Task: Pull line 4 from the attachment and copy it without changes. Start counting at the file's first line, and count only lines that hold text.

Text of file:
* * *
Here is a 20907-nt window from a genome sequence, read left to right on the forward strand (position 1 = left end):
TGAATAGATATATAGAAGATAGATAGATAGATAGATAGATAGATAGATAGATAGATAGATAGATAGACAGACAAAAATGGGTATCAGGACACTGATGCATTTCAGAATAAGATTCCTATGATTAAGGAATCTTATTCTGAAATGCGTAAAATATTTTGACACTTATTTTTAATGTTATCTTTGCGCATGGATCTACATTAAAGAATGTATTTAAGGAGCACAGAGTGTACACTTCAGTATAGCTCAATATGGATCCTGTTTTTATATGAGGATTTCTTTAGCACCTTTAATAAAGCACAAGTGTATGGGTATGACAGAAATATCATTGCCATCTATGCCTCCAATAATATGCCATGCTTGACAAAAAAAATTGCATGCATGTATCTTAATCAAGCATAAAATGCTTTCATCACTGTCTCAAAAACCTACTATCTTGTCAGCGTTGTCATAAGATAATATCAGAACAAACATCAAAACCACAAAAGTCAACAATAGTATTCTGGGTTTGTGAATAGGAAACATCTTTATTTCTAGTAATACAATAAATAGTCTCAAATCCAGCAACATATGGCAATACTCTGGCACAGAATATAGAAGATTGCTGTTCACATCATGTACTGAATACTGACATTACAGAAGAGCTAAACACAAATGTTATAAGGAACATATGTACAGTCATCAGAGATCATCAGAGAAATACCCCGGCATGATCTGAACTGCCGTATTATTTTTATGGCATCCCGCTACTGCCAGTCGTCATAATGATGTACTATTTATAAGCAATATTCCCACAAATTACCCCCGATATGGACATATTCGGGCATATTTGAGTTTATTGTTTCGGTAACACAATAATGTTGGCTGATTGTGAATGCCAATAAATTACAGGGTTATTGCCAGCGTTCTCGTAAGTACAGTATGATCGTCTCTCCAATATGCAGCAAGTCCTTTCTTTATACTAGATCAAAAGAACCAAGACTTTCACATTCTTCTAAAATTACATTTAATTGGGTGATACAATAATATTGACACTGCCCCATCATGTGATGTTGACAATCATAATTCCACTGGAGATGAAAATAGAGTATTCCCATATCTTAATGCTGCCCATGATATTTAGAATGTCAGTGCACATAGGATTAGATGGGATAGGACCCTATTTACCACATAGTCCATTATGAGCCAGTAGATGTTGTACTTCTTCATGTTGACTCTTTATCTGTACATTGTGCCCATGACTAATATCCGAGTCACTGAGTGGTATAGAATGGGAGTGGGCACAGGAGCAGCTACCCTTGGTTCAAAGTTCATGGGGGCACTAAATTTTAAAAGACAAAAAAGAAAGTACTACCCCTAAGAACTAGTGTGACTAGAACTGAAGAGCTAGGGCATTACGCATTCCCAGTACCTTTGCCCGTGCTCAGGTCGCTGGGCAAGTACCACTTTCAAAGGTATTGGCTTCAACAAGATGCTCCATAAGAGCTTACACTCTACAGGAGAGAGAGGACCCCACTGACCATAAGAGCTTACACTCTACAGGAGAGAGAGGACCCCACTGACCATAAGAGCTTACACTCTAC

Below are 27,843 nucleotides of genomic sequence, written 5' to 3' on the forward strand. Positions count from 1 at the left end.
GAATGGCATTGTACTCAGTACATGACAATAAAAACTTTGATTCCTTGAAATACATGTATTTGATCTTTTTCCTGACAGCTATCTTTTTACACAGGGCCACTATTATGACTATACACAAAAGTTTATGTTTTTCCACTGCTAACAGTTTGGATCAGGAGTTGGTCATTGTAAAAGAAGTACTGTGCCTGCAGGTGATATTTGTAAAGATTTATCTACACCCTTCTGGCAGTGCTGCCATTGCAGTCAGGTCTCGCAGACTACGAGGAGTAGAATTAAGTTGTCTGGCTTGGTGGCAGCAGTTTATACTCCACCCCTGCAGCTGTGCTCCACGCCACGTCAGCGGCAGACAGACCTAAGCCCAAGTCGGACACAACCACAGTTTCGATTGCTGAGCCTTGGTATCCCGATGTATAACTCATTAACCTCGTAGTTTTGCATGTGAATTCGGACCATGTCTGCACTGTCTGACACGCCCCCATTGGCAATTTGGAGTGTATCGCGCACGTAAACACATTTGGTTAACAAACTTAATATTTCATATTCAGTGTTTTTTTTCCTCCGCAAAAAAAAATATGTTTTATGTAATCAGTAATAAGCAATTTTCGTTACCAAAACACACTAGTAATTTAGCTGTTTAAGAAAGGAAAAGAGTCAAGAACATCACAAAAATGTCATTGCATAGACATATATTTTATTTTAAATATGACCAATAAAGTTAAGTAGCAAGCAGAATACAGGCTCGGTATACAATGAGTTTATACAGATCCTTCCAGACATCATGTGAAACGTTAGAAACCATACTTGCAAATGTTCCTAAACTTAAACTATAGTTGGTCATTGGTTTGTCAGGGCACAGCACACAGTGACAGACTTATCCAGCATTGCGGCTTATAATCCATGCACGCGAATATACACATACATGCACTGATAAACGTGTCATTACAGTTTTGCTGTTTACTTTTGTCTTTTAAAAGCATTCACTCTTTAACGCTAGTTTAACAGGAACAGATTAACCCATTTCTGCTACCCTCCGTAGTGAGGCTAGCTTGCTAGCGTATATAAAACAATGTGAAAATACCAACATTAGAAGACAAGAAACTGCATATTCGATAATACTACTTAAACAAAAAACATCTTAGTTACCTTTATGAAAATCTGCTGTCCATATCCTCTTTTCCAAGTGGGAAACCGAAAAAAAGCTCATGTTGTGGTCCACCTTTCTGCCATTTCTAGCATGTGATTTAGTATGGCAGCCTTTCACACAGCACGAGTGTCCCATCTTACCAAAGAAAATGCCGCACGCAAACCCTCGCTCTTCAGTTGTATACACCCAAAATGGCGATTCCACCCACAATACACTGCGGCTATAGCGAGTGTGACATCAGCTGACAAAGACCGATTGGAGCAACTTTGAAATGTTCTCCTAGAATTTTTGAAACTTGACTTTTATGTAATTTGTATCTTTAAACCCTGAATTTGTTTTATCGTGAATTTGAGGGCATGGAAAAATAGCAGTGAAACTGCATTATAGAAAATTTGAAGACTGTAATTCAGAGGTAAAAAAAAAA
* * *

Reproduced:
GAATGGCATTGTACTCAGTACATGACAATAAAAACTTTGATTCCTTGAAATACATGTATTTGATCTTTTTCCTGACAGCTATCTTTTTACACAGGGCCACTATTATGACTATACACAAAAGTTTATGTTTTTCCACTGCTAACAGTTTGGATCAGGAGTTGGTCATTGTAAAAGAAGTACTGTGCCTGCAGGTGATATTTGTAAAGATTTATCTACACCCTTCTGGCAGTGCTGCCATTGCAGTCAGGTCTCGCAGACTACGAGGAGTAGAATTAAGTTGTCTGGCTTGGTGGCAGCAGTTTATACTCCACCCCTGCAGCTGTGCTCCACGCCACGTCAGCGGCAGACAGACCTAAGCCCAAGTCGGACACAACCACAGTTTCGATTGCTGAGCCTTGGTATCCCGATGTATAACTCATTAACCTCGTAGTTTTGCATGTGAATTCGGACCATGTCTGCACTGTCTGACACGCCCCCATTGGCAATTTGGAGTGTATCGCGCACGTAAACACATTTGGTTAACAAACTTAATATTTCATATTCAGTGTTTTTTTTCCTCCGCAAAAAAAAATATGTTTTATGTAATCAGTAATAAGCAATTTTCGTTACCAAAACACACTAGTAATTTAGCTGTTTAAGAAAGGAAAAGAGTCAAGAACATCACAAAAATGTCATTGCATAGACATATATTTTATTTTAAATATGACCAATAAAGTTAAGTAGCAAGCAGAATACAGGCTCGGTATACAATGAGTTTATACAGATCCTTCCAGACATCATGTGAAACGTTAGAAACCATACTTGCAAATGTTCCTAAACTTAAACTATAGTTGGTCATTGGTTTGTCAGGGCACAGCACACAGTGACAGACTTATCCAGCATTGCGGCTTATAATCCATGCACGCGAATATACACATACATGCACTGATAAACGTGTCATTACAGTTTTGCTGTTTACTTTTGTCTTTTAAAAGCATTCACTCTTTAACGCTAGTTTAACAGGAACAGATTAACCCATTTCTGCTACCCTCCGTAGTGAGGCTAGCTTGCTAGCGTATATAAAACAATGTGAAAATACCAACATTAGAAGACAAGAAACTGCATATTCGATAATACTACTTAAACAAAAAACATCTTAGTTACCTTTATGAAAATCTGCTGTCCATATCCTCTTTTCCAAGTGGGAAACCGAAAAAAAGCTCATGTTGTGGTCCACCTTTCTGCCATTTCTAGCATGTGATTTAGTATGGCAGCCTTTCACACAGCACGAGTGTCCCATCTTACCAAAGAAAATGCCGCACGCAAACCCTCGCTCTTCAGTTGTATACACCCAAAATGGCGATTCCACCCACAATACACTGCGGCTATAGCGAGTGTGACATCAGCTGACAAAGACCGATTGGAGCAACTTTGAAATGTTCTCCTAGAATTTTTGAAACTTGACTTTTATGTAATTTGTATCTTTAAACCCTGAATTTGTTTTATCGTGAATTTGAGGGCATGGAAAAATAGCAGTGAAACTGCATTATAGAAAATTTGAAGACTGTAATTCAGAGGTAAAAAAAAAA